It should also not be overlooked that by the mid-1880s each colony’s Rugby body had in mind its place not only in inter-colonial contests, but also the prospect of matches on the international stage, and looking at what colour was still available. Though cricketers had combined to form Australian teams, no attempt was being made to do likewise in Rugby, and it would seem the NSWRU, NZRU and QRU saw themselves as the equivalent of each of the four Home Nations (who had their established colours, and New Zealand went with all black in 1892 when the NZRU was founded). The fact Wales had scarlet (NSW ’86-87), England white (QLD ’86-89, ’93), Scotland a navy blue (QLD ’86-93) and Ireland their green (Victoria 1894) may be why these were ultimately passed over for use by the colonial representative teams.
The light blue was firmly established in cricket, rowing, tennis and the centenary celebrations as the NSW colour, and it may seem that is why the Rugby team followed, but the NSWRU spent a decade dabbling about with green, scarlet and then maroon until the 1889 Victorian team played in Sydney and, seemingly, “the penny dropped” with the code’s administrators (taking the sky blue when Victoria failed to appear in 1891).
The Queenslanders’ decision to adopt maroon (beginning with their colonial rowing team in 1885) is difficult to decipher, even circumstantially. Maroon was first taken in 1887 by the QRU for the team socks, the same year the Southland RFU (in New Zealand) began to use it for jerseys, and in the following season the NSW team moved to maroon as well. In Melbourne the Fitzroy FC (Victorian rules) began its career in the VFA in 1884 with maroon guernseys. Maroon would seem to have been a stylish and trendy colour that was not previously available, and that may simply be the extent of why it was chosen.
The colour purple has been traditionally associated with royalty for centuries, and given the colony’s name – Queen Victoria herself suggested it be called ‘Queen’s Land’ – a connection seems logical. However, there is no doubt from searching the various Queensland newspaper mentions from 1885-1930s, that the colour chosen by the QRU was specifically “maroon”, a colour tending more toward deep red and not a synonym for purple. While it must also be noted that purple doesn’t appear as an option in football clothing advertisements in the late 1800s, and on that basis maroon could be the nearest option, the much closer “magenta” was available (the Port Adelaide FC a prominent example).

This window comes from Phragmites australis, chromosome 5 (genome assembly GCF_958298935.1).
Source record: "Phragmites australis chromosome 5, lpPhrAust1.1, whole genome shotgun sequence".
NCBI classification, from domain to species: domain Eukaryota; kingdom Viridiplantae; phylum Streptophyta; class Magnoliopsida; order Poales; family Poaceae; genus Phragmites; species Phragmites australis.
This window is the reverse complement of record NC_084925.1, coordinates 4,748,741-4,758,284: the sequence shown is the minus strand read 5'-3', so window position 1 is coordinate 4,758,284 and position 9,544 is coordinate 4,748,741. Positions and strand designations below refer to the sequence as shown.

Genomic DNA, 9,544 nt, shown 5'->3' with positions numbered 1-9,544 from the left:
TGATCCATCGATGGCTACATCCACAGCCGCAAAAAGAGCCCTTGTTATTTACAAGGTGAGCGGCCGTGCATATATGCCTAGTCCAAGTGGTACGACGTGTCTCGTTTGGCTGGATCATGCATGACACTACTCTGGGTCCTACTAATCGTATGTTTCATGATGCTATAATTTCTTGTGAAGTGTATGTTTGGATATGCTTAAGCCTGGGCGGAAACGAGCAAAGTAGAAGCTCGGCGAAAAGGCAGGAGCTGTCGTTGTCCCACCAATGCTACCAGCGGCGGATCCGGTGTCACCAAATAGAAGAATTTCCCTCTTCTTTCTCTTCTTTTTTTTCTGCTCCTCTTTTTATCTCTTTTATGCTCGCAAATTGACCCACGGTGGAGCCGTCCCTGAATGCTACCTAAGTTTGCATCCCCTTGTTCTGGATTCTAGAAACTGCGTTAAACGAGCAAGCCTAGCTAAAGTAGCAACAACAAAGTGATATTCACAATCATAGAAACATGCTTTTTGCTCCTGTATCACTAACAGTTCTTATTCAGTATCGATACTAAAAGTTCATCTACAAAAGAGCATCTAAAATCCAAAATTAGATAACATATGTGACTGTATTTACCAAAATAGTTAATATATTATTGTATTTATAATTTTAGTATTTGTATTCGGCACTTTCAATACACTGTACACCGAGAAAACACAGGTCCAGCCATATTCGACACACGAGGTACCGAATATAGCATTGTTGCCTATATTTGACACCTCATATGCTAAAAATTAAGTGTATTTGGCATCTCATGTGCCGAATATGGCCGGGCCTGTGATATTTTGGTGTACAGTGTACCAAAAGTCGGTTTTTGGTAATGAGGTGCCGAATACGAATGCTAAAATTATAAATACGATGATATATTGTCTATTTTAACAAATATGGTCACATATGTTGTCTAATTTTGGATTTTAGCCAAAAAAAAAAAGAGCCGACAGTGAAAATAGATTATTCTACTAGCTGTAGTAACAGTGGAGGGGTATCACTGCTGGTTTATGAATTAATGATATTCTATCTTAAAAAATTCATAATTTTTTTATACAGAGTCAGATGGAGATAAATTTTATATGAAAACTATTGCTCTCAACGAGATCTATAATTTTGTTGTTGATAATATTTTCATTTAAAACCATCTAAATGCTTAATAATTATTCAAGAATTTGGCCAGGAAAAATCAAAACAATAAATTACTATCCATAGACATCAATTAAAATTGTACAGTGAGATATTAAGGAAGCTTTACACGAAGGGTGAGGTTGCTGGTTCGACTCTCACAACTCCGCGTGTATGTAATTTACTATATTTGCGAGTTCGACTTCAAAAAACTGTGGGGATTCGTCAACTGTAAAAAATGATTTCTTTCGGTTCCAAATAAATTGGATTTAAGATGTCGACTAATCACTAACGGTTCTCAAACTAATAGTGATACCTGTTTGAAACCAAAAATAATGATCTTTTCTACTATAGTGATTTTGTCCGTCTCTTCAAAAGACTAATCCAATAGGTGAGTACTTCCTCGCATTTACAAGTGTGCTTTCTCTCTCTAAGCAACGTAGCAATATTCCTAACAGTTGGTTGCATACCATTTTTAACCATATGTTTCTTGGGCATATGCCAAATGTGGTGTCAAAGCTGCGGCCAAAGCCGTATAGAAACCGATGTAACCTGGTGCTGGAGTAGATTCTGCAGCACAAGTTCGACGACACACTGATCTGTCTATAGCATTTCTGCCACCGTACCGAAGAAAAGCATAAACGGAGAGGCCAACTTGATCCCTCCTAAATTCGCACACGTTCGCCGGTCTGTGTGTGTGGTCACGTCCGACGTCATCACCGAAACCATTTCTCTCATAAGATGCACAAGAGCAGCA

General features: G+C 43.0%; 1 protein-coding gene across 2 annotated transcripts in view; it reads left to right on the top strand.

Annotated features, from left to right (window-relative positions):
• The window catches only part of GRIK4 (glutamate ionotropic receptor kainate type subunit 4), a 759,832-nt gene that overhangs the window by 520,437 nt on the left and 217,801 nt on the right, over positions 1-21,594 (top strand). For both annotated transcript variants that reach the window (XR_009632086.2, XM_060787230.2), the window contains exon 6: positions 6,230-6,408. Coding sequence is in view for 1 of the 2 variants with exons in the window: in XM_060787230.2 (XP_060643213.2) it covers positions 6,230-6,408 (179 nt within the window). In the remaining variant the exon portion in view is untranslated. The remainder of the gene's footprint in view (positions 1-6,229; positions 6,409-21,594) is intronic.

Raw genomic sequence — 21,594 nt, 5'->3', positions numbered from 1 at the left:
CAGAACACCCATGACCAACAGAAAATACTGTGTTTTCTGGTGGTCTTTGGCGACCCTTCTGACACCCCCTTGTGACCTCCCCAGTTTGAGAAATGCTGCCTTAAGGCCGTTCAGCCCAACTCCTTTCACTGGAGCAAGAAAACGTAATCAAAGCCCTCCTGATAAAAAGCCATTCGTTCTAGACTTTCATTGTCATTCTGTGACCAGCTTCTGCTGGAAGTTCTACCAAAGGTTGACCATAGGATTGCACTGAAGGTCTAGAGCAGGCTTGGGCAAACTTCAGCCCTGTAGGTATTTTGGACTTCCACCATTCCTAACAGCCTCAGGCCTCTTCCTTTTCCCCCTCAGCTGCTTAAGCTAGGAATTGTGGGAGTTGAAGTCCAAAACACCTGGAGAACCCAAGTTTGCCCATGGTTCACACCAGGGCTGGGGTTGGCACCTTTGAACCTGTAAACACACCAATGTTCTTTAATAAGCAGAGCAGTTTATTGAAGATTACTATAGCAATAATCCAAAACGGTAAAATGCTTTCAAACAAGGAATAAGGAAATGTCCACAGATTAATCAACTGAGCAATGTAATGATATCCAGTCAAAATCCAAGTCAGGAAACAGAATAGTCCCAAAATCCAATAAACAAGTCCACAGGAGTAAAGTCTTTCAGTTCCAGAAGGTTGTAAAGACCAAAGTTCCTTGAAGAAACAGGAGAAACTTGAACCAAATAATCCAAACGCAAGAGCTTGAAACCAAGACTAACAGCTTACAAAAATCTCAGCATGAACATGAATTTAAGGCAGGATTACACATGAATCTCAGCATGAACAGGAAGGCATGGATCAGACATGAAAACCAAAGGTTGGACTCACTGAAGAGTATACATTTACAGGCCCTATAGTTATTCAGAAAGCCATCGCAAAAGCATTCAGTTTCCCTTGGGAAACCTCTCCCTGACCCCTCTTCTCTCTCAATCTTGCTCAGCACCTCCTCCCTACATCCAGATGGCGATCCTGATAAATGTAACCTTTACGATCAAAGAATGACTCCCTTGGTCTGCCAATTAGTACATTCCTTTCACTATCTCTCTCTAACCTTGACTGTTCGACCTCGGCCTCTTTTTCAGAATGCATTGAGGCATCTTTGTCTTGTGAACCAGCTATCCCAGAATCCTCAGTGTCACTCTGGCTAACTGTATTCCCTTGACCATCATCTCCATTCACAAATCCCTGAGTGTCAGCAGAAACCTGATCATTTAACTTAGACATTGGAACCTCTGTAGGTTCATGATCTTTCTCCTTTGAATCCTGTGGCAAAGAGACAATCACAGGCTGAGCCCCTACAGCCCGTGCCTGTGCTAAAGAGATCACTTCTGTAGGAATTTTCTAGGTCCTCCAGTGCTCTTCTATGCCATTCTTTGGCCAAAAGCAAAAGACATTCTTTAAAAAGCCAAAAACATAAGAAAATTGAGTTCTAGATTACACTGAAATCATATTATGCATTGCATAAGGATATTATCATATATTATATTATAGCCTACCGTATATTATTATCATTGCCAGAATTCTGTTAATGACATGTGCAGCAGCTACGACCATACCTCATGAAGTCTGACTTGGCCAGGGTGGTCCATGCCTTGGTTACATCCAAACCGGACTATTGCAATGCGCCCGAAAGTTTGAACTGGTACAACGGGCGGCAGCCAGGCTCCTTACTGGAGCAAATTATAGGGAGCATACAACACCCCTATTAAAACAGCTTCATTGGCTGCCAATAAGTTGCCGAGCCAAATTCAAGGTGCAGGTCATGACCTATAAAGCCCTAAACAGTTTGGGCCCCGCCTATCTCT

Another theory in Rugby folklore is that the jersey colour was taken from the red deer on the state’s Coat of Arms (though first recognised in 1893, the coat of arms did not include the deer until 1977). In 1873 Queen Victoria donated six red deer to the ‘Queensland Acclimatisation Society’ and their fawns were released into the bush ranges of south-east Queensland. Though the deer would in time become so numerous and destructive to natural flora and fauna to be classed a feral pest, in 1885 they were barely mentioned in newspapers, and not particularly identified with Queensland, given similar releases had gone on earlier in other colonies.
In the absence of any other known source for choosing maroon, the answer may lie with Mount Maroon, located in south-east Queensland near the NSW border. Established on the mountain’s northern base in the late 1840s was the ‘Maroon Station’ sheep grazing farm. It was the most distant point the inland “good bush road” from Brisbane reached by horse-drawn carriage. Anyone but the hardiest travelling from NSW to Brisbane would go by sea – for those that did come up from NSW by horse or foot, following a “bridle track” at times difficult to find, the Maroon Station was the first non-Aboriginal settlement the new arrival encountered on the Queensland side of the border. Originally spelt as ‘Marroon’, the word is an English derivative of Wahlmoorum, the name (meaning ‘sand goanna’) given to the area by the Yuggera (Jagara) people.
Ironically, had the light-blue wearing Victorian Rugby team taken to the field in 1891, NSW may have permanently settled on their scarlet/maroon, and Queensland carried on with dark blue.
© Sean Fagan